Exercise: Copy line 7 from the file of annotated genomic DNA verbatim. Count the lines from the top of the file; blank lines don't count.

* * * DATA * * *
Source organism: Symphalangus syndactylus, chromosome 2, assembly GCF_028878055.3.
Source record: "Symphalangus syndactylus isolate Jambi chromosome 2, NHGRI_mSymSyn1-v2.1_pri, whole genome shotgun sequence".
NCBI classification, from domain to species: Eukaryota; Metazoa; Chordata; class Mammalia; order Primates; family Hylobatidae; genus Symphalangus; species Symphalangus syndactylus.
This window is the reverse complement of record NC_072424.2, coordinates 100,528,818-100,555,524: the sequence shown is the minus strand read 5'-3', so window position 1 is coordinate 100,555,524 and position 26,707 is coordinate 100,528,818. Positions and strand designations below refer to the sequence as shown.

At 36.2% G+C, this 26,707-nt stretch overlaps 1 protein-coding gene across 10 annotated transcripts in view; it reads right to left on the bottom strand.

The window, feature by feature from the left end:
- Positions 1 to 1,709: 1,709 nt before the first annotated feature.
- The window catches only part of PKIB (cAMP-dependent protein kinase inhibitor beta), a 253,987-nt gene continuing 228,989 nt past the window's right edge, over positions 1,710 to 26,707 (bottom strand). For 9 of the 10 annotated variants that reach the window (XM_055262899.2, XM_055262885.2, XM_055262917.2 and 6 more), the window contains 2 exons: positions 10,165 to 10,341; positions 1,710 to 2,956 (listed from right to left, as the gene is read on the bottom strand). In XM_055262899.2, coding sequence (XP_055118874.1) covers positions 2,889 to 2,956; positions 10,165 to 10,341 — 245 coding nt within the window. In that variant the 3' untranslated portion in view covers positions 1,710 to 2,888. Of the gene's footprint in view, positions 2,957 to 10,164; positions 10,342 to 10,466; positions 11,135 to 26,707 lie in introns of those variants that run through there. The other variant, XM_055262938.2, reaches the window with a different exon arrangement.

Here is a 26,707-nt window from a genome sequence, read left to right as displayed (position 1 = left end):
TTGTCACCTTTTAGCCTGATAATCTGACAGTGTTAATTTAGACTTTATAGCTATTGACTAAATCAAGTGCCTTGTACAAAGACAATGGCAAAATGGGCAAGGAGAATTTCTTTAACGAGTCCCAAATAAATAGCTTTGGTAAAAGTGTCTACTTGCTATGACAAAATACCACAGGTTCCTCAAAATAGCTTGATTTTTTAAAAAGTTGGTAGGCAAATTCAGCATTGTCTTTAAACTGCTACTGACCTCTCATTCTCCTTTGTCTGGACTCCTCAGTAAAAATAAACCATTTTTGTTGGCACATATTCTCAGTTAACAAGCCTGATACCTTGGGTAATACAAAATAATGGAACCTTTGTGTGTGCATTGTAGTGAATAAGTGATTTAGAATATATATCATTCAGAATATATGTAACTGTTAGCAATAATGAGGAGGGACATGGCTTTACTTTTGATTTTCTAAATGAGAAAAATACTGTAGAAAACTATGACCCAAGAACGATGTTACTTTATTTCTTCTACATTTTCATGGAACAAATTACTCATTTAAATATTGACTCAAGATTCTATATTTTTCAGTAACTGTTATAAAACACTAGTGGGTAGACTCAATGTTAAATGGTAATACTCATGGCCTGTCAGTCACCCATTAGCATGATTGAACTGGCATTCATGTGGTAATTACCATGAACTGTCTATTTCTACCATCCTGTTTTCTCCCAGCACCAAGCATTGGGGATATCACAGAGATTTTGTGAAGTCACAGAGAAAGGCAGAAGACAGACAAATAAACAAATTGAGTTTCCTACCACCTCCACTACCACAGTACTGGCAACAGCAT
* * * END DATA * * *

- Positions 1 to 1,709: 1,709 nt before the first annotated feature.